It seems nearly unimaginable to actually win the lottery. Odds are often one in 270 million, but for the lucky one or few of each lotto winning there are instant empires built. Now there is something even larger than Friday night’s $353 million Power Ball lottery. There is an NCAA $1 billion prize for whoever can pick the perfect bracket.
The $1 billion bracket is sponsored by Quicken Loans, but it is insured by Warren Buffett’s Berkshire Hathaway, Inc. (NYSE: BRK-A). Yahoo! Sports even has a sign-up page. What is so different about winning the NCAA bracket versus the lottery is not actually the size. Whether you win $1 billion or $353 million, chances are high that this is dynasty money. The real difference is that millions of people each year throw away endless money at the lottery, never winning a dime. The NCAA bracket is open to anyone. So, what to do if you win?
24/7 Wall St. recently came up with a 12-step what to do (and not do) plan for lottery winners. The reality is that this plan is almost the exact same plan that anyone who wins the bracket should do. It is also the same plan that anyone who wins a big legal judgment or unexpectedly inherits a lot of money should follow.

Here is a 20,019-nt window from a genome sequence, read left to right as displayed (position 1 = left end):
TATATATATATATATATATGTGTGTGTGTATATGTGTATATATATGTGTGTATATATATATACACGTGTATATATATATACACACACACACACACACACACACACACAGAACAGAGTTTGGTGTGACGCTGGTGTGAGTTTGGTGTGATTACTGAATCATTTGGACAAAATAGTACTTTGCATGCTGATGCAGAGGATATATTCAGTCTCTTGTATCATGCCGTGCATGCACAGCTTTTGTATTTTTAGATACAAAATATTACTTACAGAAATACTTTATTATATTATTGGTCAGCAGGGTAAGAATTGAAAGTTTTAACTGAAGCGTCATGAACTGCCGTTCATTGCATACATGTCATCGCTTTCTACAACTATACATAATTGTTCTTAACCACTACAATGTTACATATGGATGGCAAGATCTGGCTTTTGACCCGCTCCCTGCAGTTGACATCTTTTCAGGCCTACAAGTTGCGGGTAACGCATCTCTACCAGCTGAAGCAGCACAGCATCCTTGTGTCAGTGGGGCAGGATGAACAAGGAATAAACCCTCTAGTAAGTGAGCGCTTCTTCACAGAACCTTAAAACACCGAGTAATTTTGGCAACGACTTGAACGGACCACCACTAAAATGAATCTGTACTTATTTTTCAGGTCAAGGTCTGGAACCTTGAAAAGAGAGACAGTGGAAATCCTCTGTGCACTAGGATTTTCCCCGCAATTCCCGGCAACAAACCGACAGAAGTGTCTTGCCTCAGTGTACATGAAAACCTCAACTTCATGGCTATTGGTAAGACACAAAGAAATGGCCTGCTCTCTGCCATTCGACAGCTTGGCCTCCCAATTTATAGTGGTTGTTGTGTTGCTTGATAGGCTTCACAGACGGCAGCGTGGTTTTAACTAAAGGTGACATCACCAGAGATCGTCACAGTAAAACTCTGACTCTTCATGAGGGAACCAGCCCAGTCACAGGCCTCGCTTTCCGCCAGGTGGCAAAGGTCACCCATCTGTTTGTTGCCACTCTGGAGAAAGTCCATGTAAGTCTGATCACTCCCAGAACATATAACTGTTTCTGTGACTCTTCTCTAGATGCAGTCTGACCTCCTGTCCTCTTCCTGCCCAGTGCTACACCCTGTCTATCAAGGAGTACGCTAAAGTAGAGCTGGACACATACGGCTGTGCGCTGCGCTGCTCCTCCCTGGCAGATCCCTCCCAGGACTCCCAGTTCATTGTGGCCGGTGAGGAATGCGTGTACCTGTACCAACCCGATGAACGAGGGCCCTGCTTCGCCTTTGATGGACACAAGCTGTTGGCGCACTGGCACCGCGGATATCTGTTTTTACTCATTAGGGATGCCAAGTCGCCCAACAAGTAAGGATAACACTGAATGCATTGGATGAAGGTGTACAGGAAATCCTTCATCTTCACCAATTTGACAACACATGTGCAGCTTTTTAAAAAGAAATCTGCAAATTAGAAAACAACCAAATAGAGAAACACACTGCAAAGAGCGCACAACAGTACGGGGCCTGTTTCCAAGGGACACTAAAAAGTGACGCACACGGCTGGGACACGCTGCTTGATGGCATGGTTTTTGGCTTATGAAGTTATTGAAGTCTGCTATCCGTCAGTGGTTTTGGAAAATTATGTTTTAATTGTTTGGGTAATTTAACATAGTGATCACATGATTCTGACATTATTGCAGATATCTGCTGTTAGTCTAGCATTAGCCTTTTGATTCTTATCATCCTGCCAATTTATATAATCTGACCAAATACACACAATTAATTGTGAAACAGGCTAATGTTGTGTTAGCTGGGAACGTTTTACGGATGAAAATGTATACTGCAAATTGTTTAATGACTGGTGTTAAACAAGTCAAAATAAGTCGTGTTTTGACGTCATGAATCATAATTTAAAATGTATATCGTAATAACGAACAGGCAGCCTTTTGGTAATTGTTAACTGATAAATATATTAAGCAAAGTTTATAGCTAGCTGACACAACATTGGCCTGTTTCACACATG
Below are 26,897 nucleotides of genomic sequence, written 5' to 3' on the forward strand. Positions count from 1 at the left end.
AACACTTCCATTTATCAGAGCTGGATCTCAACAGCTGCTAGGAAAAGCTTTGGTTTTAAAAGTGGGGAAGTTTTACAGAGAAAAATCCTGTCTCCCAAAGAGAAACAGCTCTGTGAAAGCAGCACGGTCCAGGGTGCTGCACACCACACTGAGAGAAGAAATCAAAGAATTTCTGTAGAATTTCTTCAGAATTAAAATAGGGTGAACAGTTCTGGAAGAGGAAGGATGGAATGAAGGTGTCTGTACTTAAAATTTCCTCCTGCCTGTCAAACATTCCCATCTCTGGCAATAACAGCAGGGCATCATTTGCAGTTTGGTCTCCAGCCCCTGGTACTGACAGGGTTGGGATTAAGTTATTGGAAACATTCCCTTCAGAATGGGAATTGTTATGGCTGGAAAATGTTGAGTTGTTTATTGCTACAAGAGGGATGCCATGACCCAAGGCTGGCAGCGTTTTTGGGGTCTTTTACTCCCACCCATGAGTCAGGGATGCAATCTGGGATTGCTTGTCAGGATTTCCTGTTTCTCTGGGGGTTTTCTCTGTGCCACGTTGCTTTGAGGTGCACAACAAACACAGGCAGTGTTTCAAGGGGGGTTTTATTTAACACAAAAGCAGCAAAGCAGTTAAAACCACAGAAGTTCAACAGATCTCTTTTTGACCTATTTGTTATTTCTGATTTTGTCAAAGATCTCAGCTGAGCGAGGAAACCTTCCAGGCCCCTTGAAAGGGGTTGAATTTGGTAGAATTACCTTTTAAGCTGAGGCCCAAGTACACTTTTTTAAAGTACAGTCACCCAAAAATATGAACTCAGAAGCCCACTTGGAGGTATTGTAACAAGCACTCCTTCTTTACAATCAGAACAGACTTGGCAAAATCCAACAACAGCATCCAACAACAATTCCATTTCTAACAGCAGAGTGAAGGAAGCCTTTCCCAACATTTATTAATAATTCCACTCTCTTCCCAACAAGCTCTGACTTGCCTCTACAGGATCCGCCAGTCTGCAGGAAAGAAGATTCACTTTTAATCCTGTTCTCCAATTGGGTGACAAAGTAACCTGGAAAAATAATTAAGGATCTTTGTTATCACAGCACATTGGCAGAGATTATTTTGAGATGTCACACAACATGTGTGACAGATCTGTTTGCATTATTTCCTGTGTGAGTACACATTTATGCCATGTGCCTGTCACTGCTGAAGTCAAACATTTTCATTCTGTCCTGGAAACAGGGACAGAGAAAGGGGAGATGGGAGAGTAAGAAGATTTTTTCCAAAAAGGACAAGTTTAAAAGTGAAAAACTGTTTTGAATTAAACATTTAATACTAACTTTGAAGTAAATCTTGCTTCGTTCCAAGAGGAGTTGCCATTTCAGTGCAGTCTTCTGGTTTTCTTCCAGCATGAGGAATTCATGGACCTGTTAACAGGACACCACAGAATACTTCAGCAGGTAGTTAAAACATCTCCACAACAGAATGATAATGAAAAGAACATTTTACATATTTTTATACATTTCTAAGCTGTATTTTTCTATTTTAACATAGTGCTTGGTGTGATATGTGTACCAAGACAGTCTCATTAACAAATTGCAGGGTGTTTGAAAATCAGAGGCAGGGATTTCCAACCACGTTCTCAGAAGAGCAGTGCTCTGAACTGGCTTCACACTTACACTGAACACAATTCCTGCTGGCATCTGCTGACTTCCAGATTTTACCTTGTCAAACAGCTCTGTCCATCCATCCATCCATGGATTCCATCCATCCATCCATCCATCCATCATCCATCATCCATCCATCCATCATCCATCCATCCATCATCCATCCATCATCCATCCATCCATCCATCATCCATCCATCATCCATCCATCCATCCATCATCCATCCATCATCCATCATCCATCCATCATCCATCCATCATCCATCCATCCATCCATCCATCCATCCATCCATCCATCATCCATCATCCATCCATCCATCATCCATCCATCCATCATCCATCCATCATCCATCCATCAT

Can you imagine winning millions of dollars, or hundreds of millions of dollars, and then ending up bankrupt in a few short years? It happens. 24/7 Wall St. does not want this to happen to you.
Among the actions you must immediately take are securing your position, getting proper financial and tax advice before you even go get the money, protecting yourself from friends and family (and even from yourself) and many other things.
Again, the odds of winning a lottery are astounding. A figure thrown around about the odds of winning the $1 billion NCAA bracket from USA Today Sports has been put at one in 9.2 quintillion. That does not seem right, and certainly many people have decided to run algorithms and programs out the you-know-what to try to better predict the outcomes of each and every game.
Many people will be thinking about (and talking about) what they would do if they win the $353 million lottery or the $1 billion NCAA bracket. 24/7 Wall St. already has a guide of what winners should do immediately. With great success comes great responsibility.